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Elder Steven E. Snow

Ensign College Devotional

Elder Steven E. Snow
Elder Steven E. Snow
Elder Steven E. Snow was born and raised in St. George, Utah. He has an undergraduate degree in accounting from Utah State University and a law degree from Brigham Young University. He practiced law in St. George for 24 years.

He served as mission president of the California San Fernando Mission and then served as a member of the Presidency of the Seventy from 2007 to 2012. During that time, Elder Snow had supervisory responsibility for the Utah Areas as well as the North America Central Area.

He has also served as Executive Director of the Priesthood and Family Department, as President of the Africa Southeast Area, as Church historian and recorder, and as the Executive Director of the Church History Department.

Elder Snow and his wife, Phyllis Squire, also of St. George, Utah, have four sons and seventeen grandchildren. He now serves as the Elders’ quorum instructor.




Stepping Stones and Stumbling Blocks

Good morning. It’s so wonderful to be here with you this morning and thank you for that beautiful music. That really invited the Spirit. I’m glad we can meet in this beautiful Assembly hall. This was originally built as a tabernacle when the Saints first arrived in the valley. Anywhere else in the church, if this was in any community in the church, here in the west particularly, this would be revered as a beautiful tabernacle, but it’s a little bit overshadowed by the wonderful temple next door. I’ve always loved this building and I’m grateful we could meet here.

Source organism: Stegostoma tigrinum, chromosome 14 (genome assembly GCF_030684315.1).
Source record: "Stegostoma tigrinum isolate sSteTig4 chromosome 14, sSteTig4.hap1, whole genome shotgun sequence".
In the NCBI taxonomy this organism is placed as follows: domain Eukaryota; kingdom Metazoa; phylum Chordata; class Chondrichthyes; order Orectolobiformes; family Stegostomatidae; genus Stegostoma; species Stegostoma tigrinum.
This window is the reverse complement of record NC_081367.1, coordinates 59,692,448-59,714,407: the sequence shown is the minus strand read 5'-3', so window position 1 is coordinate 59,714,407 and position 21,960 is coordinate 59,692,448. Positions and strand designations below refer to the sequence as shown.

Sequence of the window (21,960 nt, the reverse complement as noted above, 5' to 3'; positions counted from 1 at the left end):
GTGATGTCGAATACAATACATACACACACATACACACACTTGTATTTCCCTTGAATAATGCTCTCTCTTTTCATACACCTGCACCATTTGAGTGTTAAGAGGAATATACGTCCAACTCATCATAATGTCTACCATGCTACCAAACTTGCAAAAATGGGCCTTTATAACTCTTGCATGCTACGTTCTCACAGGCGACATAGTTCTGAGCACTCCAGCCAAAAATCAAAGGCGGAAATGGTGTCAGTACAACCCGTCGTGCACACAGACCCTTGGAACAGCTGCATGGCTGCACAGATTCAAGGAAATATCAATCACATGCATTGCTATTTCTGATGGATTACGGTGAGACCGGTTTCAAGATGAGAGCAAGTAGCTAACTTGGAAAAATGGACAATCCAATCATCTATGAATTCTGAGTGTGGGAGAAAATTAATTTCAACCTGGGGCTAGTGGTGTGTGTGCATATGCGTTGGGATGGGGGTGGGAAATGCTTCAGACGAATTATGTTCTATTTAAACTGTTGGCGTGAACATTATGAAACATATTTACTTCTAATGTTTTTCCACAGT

I’m grateful for President Kusch and Sister Kusch. It’s wonderful to be here with you. I had to smile when he introduced us. I’m glad he introduced my wife as Phyllis. Often over the years she has been introduced as “his lovely wife”. Years ago we had a Stake Conference in Provo at a BYU stake. We had dinner with the Stake President and his family the evening before and he asked Phyllis how she enjoyed the calling. She said, “It’s great. I love going with President Snow. It’s just wonderful. The only thing I don’t like is I don’t like to be introduced as ‘his lovely wife’.”

So, the next day we were in the tabernacle in Provo, that’s how long it has been—it was still being used as a tabernacle—and President Roney stood up and said, “We’d like to welcome Pres. Snow and his l…” and then he stopped and then said, “We’d like to welcome Pres. Snow and his drop dead gorgeous wife.” I’ve always liked that. Well, it’s just great to be with you.

During the summer of 1973 I was stationed in Ft. Lewis, Washington for Army officer training. One part of our training included a nighttime exercise in unknown and “hostile” territory. Our platoon was dropped off at sunset by a Chinook helicopter and ordered to march 17 miles cross-country through the forests of western Washington to an agreed upon rendezvous point. There we were to meet up with other units for a simulated pre-dawn raid on the so called enemy.

We had been training for several weeks, we were in good shape and a seventeen-mile hike in full pack was not too intimidating. At first the going seemed rather easy. But as the light faded and we entered the darkness of dense forest, it was another story. There was to be no source of light and the only way you kept track of your buddy in front of you was the small piece of reflective tape stuck on the back of his helmet.